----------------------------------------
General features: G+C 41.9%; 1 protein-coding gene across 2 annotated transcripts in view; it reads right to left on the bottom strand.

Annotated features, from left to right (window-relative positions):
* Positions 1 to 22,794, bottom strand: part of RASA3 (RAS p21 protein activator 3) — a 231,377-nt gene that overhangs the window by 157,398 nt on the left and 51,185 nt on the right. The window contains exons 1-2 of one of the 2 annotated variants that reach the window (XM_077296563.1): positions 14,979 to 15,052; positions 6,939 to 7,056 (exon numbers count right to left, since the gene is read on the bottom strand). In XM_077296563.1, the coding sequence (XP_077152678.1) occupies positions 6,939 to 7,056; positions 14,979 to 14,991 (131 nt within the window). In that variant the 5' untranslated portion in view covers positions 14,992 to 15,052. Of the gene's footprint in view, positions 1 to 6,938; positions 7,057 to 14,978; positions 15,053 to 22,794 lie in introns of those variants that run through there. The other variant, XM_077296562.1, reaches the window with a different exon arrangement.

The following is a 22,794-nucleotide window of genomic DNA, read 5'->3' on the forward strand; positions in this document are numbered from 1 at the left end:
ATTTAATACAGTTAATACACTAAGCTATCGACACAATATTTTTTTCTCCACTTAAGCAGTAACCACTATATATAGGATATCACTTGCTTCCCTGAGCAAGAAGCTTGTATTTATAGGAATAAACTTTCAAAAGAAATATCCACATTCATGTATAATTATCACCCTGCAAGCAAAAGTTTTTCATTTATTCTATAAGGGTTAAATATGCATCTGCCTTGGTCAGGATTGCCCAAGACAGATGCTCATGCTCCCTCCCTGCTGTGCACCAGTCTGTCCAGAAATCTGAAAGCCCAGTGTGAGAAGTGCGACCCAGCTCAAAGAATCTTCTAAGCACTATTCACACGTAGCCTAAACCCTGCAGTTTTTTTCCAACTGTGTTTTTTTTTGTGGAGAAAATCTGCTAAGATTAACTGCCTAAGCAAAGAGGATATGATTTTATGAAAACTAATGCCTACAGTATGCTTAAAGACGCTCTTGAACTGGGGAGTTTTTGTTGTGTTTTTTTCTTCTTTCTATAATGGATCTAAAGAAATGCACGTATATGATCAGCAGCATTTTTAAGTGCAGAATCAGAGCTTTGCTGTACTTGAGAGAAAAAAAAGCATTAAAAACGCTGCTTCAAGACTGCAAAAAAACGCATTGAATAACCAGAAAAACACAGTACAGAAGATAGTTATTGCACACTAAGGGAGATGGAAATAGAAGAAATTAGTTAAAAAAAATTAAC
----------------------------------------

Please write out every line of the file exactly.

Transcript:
General features: G+C 41.9%; 1 protein-coding gene across 2 annotated transcripts in view; it reads right to left on the bottom strand.

Annotated features, from left to right (window-relative positions):
* Positions 1 to 22,794, bottom strand: part of RASA3 (RAS p21 protein activator 3) — a 231,377-nt gene that overhangs the window by 157,398 nt on the left and 51,185 nt on the right. The window contains exons 1-2 of one of the 2 annotated variants that reach the window (XM_077296563.1): positions 14,979 to 15,052; positions 6,939 to 7,056 (exon numbers count right to left, since the gene is read on the bottom strand). In XM_077296563.1, the coding sequence (XP_077152678.1) occupies positions 6,939 to 7,056; positions 14,979 to 14,991 (131 nt within the window). In that variant the 5' untranslated portion in view covers positions 14,992 to 15,052. Of the gene's footprint in view, positions 1 to 6,938; positions 7,057 to 14,978; positions 15,053 to 22,794 lie in introns of those variants that run through there. The other variant, XM_077296562.1, reaches the window with a different exon arrangement.

The following is a 22,794-nucleotide window of genomic DNA, read 5'->3' on the forward strand; positions in this document are numbered from 1 at the left end:
ATTTAATACAGTTAATACACTAAGCTATCGACACAATATTTTTTTCTCCACTTAAGCAGTAACCACTATATATAGGATATCACTTGCTTCCCTGAGCAAGAAGCTTGTATTTATAGGAATAAACTTTCAAAAGAAATATCCACATTCATGTATAATTATCACCCTGCAAGCAAAAGTTTTTCATTTATTCTATAAGGGTTAAATATGCATCTGCCTTGGTCAGGATTGCCCAAGACAGATGCTCATGCTCCCTCCCTGCTGTGCACCAGTCTGTCCAGAAATCTGAAAGCCCAGTGTGAGAAGTGCGACCCAGCTCAAAGAATCTTCTAAGCACTATTCACACGTAGCCTAAACCCTGCAGTTTTTTTCCAACTGTGTTTTTTTTTGTGGAGAAAATCTGCTAAGATTAACTGCCTAAGCAAAGAGGATATGATTTTATGAAAACTAATGCCTACAGTATGCTTAAAGACGCTCTTGAACTGGGGAGTTTTTGTTGTGTTTTTTTCTTCTTTCTATAATGGATCTAAAGAAATGCACGTATATGATCAGCAGCATTTTTAAGTGCAGAATCAGAGCTTTGCTGTACTTGAGAGAAAAAAAAGCATTAAAAACGCTGCTTCAAGACTGCAAAAAAACGCATTGAATAACCAGAAAAACACAGTACAGAAGATAGTTATTGCACACTAAGGGAGATGGAAATAGAAGAAATTAGTTAAAAAAAATTAAC